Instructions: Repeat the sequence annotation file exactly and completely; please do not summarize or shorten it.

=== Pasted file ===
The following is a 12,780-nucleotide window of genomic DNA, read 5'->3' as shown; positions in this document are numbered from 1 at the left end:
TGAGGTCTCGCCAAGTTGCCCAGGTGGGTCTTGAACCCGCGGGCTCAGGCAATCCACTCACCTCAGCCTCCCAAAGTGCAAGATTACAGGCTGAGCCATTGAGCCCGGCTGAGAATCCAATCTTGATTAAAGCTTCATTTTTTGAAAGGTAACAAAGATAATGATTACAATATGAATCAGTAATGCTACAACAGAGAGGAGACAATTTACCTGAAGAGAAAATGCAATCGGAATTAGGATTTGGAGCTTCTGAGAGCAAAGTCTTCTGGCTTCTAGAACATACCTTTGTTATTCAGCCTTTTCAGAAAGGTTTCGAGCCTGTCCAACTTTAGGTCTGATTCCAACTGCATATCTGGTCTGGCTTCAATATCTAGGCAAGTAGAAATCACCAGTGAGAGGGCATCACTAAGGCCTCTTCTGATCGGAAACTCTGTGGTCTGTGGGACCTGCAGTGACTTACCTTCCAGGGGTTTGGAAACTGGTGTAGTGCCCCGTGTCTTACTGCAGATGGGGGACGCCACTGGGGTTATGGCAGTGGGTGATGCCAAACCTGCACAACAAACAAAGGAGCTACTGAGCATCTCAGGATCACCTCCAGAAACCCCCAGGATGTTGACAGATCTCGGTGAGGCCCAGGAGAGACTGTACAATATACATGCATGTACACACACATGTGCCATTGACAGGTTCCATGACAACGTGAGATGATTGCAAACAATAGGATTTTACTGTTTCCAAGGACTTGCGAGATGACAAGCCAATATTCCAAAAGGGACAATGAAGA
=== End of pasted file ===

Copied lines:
The following is a 12,780-nucleotide window of genomic DNA, read 5'->3' as shown; positions in this document are numbered from 1 at the left end:
TGAGGTCTCGCCAAGTTGCCCAGGTGGGTCTTGAACCCGCGGGCTCAGGCAATCCACTCACCTCAGCCTCCCAAAGTGCAAGATTACAGGCTGAGCCATTGAGCCCGGCTGAGAATCCAATCTTGATTAAAGCTTCATTTTTTGAAAGGTAACAAAGATAATGATTACAATATGAATCAGTAATGCTACAACAGAGAGGAGACAATTTACCTGAAGAGAAAATGCAATCGGAATTAGGATTTGGAGCTTCTGAGAGCAAAGTCTTCTGGCTTCTAGAACATACCTTTGTTATTCAGCCTTTTCAGAAAGGTTTCGAGCCTGTCCAACTTTAGGTCTGATTCCAACTGCATATCTGGTCTGGCTTCAATATCTAGGCAAGTAGAAATCACCAGTGAGAGGGCATCACTAAGGCCTCTTCTGATCGGAAACTCTGTGGTCTGTGGGACCTGCAGTGACTTACCTTCCAGGGGTTTGGAAACTGGTGTAGTGCCCCGTGTCTTACTGCAGATGGGGGACGCCACTGGGGTTATGGCAGTGGGTGATGCCAAACCTGCACAACAAACAAAGGAGCTACTGAGCATCTCAGGATCACCTCCAGAAACCCCCAGGATGTTGACAGATCTCGGTGAGGCCCAGGAGAGACTGTACAATATACATGCATGTACACACACATGTGCCATTGACAGGTTCCATGACAACGTGAGATGATTGCAAACAATAGGATTTTACTGTTTCCAAGGACTTGCGAGATGACAAGCCAATATTCCAAAAGGGACAATGAAGA